This week, the Consumer Electronics Show opens in Las Vegas, and it is certain that the buzz will be all about TVs. As we spend most of our lives involved with media, we’ll report from the show, share insight, and explain how some of the new tech will affect you. For most of you, TV is changing, and faster than anyone might imagine.
The big change? Consider that many people will either scale back or kill off their cable or satellite pay TV. New televisions will incorporate the Internet and pay-per-view services, such as Netflix on a scale not previously seen. Add in the ability to view and manage media from a smartphone or an iPad (or similar) and you have all the makings of a huge shift in user activity. If you select Cox Communications as your carrier on the West Coast, and order HD channels and three movie services, expect to pay approximately $80 per month. With a new Internet-savvy TV, you could watch a movie every day and spend less. A lot less.
The big change isn’t just about money, however. It’s about choice. It’s also about merging and managing media. Apple, not presenting at CES, has easy to use technology called AirPlay that permits real-time live streaming of media from an iPhone or iPad to an AppleTV equipped HD television. And Apple TV (and other Apple devices) support Netflix, YouTube, and other Internet services. Steve Jobs told the media that the original AppleTV was a “hobby.” The new edition, retailing for less than $100, is gaining traction, selling more than 1 million units during the past three months.
Expect Vizio to get very competitive at this year’s CES. With a new smartphone and slate (iPad competitor) device, Vizio is making good on its objective of giving Sony a run for its money and is already competing with Samsung in the US. The upstart American company has a long way to go, but their presence will be felt at the show – and at retailers across the country throughout 2011.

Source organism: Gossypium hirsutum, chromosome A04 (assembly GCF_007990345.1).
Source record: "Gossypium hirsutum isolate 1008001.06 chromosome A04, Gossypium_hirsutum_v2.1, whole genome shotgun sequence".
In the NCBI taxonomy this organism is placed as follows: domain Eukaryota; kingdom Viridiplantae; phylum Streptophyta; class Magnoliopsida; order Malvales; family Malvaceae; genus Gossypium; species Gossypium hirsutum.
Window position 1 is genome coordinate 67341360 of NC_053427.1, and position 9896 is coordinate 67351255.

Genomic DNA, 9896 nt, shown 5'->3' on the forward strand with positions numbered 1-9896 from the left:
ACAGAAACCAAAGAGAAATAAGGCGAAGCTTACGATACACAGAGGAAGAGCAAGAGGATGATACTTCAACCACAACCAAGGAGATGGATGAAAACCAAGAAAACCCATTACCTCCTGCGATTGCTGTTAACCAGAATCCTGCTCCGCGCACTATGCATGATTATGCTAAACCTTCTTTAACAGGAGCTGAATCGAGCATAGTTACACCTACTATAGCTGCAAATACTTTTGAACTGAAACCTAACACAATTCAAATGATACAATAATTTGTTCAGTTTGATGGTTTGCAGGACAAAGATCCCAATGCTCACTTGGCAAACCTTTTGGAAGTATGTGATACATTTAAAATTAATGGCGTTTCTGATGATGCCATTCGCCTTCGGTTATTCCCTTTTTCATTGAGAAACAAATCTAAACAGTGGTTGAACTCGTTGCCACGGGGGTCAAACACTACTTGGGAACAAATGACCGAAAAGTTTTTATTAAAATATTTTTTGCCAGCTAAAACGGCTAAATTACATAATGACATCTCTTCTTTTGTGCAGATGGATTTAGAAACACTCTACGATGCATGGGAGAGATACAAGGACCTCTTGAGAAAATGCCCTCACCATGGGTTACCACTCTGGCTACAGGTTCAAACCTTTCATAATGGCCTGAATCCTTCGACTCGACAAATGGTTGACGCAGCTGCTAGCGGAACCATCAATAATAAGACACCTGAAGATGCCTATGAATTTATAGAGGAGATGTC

The iPad will likely see dozens of competitors hit the market, or at least be demonstrated at the show. A year ago, nobody knew what an iPad was. In February 2011, Apple will have dozens of competitors biting at its heels, with solutions geared for home entertainment, but also for sales, medical, and other commercial uses. Apple’s remarkable user experience is likely to help it maintain a huge advantage, but it will need to stay aggressive and current (as in an iPad 2) if it expects people to stay on board.
And electronics are making more noise in our vehicles than ever before. Auto manufactures have displayed their wares at CES before, but this year, a number of manufacturers, including Ford, will make a much stronger presence. The Ford MyTouch system, found in the new Explorer, Edge, and the 2012 Focus (on sale soon), will tempt buyers to make a purchase decision based on the tech inside the cabin, as opposed to the tech inside the engine compartment. This technology explosion isn’t limited to Ford, as many manufacturers will announce in-vehicle WIFI and the ability to connect to the web, for viewing of YouTube videos, following Tweats (Twitter) and even reading email to the driver (eyes on the road, Jack!).
All of these technological devices and strategies have some impact on what we do for a living, and how we enjoy our personal time. These technologies will also impact how we reach our audiences, regardless of how or where they come from. Our clients need to know how these evolving and emerging new devices and capabilities impact their marketing, sales, and promotional strategies and tactics. To keep up with the Jones’, stick with us throughout the week. Make sure you attach yourself to our Twitter feed to get the latest info from the show.